Thursday, March 21st at 7 p.m.
POETS! H. D. Moe & Cesar Love
Jerry Ferraz, M.C.
open mic follows

David MoeH. D. Moe (born 16 Nov. 1937) is considered one of the most important of the “baby beat” poets, with over 30 books of poetry to his credit.  Living in Berkeley, California, Moe has served as editor and publisher of Beatitude Press, Embassy Hall Press and Deserted X Press, and as editor of the Berkeley Review of Books.  Among his more recent publications are a book of philosophy (How To Be God Now) and two volumes of poetry (Always Home and Birth To Birth).   A living legend, H. D. Moe is currently working on a new book about a real and imaginary journey called Royal Poetopia and The Wild Law Civilization.  Come out to Bird & Beckett and catch the master.  H.D.Moe’s website is found at http://www.hdmoe.com/

Cesar Love fotoWe are also graced to present Cesar Love, celebrated poet and educator, a Latino poet influenced by the Asian masters, a revitalizing voice on the poetry scene speaking to us of the streets, peoples, and natural environs of the real San Francisco.  His is a poetry of the history and magical beauty of its landscape and vital culture.  A resident of San Francisco’s Mission District, he has taught creative writing to individuals who receive general assistance.  Cesar’s new book is While Bees Sleep, from CC. Marimbo Press.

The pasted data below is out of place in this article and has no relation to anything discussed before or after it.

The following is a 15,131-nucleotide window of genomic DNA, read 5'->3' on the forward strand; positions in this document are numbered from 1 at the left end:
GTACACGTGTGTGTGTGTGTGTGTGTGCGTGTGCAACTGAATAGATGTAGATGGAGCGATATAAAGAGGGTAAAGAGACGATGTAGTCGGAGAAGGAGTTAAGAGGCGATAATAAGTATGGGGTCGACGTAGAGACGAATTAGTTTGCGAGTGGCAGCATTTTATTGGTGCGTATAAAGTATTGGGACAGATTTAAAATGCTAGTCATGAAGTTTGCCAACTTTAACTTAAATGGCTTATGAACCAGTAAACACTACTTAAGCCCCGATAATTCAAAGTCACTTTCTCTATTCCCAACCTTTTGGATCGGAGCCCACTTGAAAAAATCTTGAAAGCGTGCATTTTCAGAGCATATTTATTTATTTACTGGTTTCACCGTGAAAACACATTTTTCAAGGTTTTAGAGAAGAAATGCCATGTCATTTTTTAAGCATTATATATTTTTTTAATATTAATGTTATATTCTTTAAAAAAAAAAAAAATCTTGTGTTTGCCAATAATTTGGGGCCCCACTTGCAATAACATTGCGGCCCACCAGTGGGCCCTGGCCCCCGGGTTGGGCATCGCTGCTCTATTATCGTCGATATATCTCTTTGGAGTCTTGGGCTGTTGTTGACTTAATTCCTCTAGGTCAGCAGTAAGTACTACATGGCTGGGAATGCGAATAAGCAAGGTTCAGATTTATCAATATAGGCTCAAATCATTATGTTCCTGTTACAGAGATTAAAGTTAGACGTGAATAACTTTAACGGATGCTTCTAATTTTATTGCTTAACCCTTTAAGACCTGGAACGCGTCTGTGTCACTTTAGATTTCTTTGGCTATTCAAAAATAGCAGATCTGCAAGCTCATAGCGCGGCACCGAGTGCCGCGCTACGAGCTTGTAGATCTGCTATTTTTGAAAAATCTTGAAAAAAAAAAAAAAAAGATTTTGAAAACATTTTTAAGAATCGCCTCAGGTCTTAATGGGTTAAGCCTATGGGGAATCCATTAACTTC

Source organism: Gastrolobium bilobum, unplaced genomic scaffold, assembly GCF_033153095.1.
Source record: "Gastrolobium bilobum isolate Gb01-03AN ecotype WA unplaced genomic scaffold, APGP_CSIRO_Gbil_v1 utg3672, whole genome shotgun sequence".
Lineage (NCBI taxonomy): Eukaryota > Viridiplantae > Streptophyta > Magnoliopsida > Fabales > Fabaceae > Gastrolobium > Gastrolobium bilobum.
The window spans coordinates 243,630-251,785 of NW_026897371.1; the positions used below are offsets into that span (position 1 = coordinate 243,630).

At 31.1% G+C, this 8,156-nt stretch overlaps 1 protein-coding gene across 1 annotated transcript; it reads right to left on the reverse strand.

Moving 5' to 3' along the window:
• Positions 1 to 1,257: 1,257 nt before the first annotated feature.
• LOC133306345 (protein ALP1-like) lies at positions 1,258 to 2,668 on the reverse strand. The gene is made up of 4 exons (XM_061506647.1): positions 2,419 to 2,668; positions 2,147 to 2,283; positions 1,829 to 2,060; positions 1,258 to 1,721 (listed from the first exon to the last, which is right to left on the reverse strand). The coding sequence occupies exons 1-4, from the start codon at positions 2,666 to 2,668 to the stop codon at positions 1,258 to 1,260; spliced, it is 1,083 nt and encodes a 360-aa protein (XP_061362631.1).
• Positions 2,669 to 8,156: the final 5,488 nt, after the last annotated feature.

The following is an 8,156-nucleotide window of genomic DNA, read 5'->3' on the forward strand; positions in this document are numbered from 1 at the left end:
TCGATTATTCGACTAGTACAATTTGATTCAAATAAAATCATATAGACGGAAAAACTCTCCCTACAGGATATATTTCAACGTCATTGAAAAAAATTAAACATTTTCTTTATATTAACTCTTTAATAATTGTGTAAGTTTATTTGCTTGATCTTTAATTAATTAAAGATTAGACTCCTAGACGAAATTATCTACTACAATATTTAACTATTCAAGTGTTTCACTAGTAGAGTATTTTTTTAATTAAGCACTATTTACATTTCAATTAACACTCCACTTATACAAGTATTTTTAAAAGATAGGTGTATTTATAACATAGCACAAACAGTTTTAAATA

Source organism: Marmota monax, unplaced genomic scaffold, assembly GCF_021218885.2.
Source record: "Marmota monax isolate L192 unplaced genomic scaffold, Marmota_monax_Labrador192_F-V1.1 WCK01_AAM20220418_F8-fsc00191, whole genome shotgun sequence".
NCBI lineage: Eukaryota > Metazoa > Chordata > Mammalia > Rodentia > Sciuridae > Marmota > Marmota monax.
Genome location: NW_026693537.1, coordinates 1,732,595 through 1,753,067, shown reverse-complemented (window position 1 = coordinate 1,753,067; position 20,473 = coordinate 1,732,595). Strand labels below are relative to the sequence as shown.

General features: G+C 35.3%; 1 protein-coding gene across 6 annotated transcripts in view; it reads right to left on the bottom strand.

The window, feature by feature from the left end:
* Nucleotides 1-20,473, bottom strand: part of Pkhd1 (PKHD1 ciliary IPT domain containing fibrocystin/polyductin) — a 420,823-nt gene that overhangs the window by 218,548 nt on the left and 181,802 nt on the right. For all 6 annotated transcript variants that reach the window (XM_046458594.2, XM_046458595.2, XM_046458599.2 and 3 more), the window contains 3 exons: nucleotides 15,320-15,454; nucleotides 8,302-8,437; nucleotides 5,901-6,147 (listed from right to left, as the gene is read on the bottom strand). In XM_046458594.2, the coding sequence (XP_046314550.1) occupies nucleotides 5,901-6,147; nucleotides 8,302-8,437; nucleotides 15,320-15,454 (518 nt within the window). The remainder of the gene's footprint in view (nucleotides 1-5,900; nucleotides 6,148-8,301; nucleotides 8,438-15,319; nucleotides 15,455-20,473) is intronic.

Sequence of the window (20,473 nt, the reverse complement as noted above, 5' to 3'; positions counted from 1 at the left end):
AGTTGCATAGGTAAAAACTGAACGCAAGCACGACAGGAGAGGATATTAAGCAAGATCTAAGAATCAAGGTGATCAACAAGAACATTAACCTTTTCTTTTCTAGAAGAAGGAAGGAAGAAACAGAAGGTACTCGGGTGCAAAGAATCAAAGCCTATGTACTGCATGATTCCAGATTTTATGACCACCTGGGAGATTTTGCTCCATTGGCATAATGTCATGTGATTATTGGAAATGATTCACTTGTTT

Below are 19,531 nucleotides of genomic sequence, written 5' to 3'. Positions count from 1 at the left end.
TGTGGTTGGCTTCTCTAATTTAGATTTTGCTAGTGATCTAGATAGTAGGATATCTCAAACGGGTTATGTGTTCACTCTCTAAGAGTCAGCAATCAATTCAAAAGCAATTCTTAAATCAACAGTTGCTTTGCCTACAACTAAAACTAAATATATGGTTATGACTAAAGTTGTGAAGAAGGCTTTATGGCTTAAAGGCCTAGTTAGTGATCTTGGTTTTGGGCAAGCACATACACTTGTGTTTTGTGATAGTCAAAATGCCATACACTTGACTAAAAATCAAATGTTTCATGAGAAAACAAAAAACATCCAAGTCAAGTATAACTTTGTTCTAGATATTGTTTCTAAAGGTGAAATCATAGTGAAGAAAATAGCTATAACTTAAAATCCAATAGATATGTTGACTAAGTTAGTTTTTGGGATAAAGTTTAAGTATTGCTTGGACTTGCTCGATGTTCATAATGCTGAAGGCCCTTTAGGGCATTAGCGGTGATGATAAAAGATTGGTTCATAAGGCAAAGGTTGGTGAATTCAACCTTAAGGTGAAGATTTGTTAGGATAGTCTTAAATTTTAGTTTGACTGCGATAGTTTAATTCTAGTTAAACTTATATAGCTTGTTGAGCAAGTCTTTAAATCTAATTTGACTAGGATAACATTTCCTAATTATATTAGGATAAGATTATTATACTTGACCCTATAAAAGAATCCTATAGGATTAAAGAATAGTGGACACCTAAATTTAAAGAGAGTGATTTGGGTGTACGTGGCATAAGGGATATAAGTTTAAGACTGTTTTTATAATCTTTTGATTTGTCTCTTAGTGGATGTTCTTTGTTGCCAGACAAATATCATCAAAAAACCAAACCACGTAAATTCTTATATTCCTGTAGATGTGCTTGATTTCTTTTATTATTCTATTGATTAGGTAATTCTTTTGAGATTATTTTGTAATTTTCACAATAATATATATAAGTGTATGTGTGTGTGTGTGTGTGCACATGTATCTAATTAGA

Regarding While Bees Sleep, poet Jack Hirschman, San Francisco Poet Laureate Emeritus, has written that it is “Brilliant in its discretions in dealing with the 10,000 things of the world.  The poems are like a narrative written in haikuistic epiphanies.  Depths throughout, exemplified by my favorite, “Twilight.”  An excellent book of poetry.”  And Alejandro Murguia, Poet Laureate of San Francisco, has said of the book and its poems, “Precise and condensed as haikus, as tasty as pomegranates, the poems turn on a dime to reveal insights luminous as street lights on an urban night.”

A footnote:  The photo of H. D. Moe above is from Maureen Hurley’s blog (is she perhaps the photographer as well?) at http://mohurley.blogspot.com/2009/09/black-bart-rides-again.html.  There, you’ll find a wonderful account with stunning images from the Black Bart Poetry Festival held at the On Broadway Theatre in North Beach in 1983, with Dave Moe in attendance, among a cast of luminaries that will make you regret ever missing a promising gathering of bards.  The post begins with the well-told tale of Black Bart, himself, “California’s first and most notorious stagecoach robber poet” and quotes a commentator who noted that “whatever Black Bart lacked as a rhymer, he sure made up for as a robber.”  If you think poetry is a crime, you’re not alone!  But crime pays, just like poetry, no?  Bring a dollar or two for the poets!